Research ArticleTUMOR IMMUNOLOGY

Contribution of resident and circulating precursors to tumor-infiltrating CD8+ T cell populations in lung cancer

See allHide authors and affiliations

Science Immunology  29 Jan 2021:
Vol. 6, Issue 55, eabd5778
DOI: 10.1126/sciimmunol.abd5778

You are currently viewing the abstract.

View Full Text

Log in to view the full text

Log in through your institution

Log in through your institution

Tumor-infiltrating lymphocyte lessons

The presence of intratumoral CD8+ tumor-infiltrating lymphocytes (TILs) is associated with better outcomes for patients with non–small cell lung cancer (NSCLC). These TILs consist of multiple subpopulations, and Gueguen et al. use single-cell RNA and T cell receptor sequencing to examine the origins and functional organization of TILs in NSCLC. They identified two precursor CD8+ TIL subpopulations with memory-like gene signatures. One of these subpopulations is detected in peripheral blood, whereas the other population is detected in juxtatumor tissue. Both subsets differentiate through a similar transitional stage into terminal effector TILs, which appear to be actively cycling within the tumor. Together, these results better define the origins and differentiation of CD8+ TILs associated with NSCLC.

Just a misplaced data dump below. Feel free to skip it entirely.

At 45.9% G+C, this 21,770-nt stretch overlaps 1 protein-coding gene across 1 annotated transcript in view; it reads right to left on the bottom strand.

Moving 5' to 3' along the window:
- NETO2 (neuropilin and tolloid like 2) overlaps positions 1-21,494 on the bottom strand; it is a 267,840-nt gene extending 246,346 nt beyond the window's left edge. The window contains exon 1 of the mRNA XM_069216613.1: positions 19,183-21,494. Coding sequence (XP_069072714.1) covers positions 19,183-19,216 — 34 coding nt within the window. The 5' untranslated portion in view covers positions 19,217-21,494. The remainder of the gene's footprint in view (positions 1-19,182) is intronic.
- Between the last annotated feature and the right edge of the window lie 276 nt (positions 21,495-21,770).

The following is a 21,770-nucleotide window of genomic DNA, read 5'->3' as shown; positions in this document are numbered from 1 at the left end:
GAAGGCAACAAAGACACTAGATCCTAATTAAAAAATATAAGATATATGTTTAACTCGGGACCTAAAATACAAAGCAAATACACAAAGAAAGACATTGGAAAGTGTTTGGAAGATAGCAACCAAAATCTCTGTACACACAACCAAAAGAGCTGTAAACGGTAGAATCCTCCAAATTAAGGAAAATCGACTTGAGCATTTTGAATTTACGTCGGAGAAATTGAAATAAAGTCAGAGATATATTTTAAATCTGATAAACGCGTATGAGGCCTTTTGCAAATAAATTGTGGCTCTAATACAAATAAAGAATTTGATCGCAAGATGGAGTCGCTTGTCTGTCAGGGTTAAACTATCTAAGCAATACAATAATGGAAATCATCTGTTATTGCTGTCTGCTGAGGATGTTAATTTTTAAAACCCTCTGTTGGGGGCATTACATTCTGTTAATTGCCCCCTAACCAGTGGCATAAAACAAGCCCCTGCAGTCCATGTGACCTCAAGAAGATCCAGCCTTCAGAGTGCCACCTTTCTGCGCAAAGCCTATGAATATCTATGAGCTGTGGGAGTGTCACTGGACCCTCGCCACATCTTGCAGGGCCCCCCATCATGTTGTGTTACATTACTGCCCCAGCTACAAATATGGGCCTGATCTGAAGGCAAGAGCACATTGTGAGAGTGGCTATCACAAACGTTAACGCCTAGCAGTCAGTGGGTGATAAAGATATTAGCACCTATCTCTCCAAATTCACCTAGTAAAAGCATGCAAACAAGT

Abstract

Tumor-infiltrating lymphocytes (TILs), in general, and especially CD8+ TILs, represent a favorable prognostic factor in non–small cell lung cancer (NSCLC). The tissue origin, regenerative capacities, and differentiation pathways of TIL subpopulations remain poorly understood. Using a combination of single-cell RNA and T cell receptor (TCR) sequencing, we investigate the functional organization of TIL populations in primary NSCLC. We identify two CD8+ TIL subpopulations expressing memory-like gene modules: one is also present in blood (circulating precursors) and the other one in juxtatumor tissue (tissue-resident precursors). In tumors, these two precursor populations converge through a unique transitional state into terminally differentiated cells, often referred to as dysfunctional or exhausted. Differentiation is associated with TCR expansion, and transition from precursor to late-differentiated states correlates with intratumor T cell cycling. These results provide a coherent working model for TIL origin, ontogeny, and functional organization in primary NSCLC.

View Full Text

Stay Connected to Science Immunology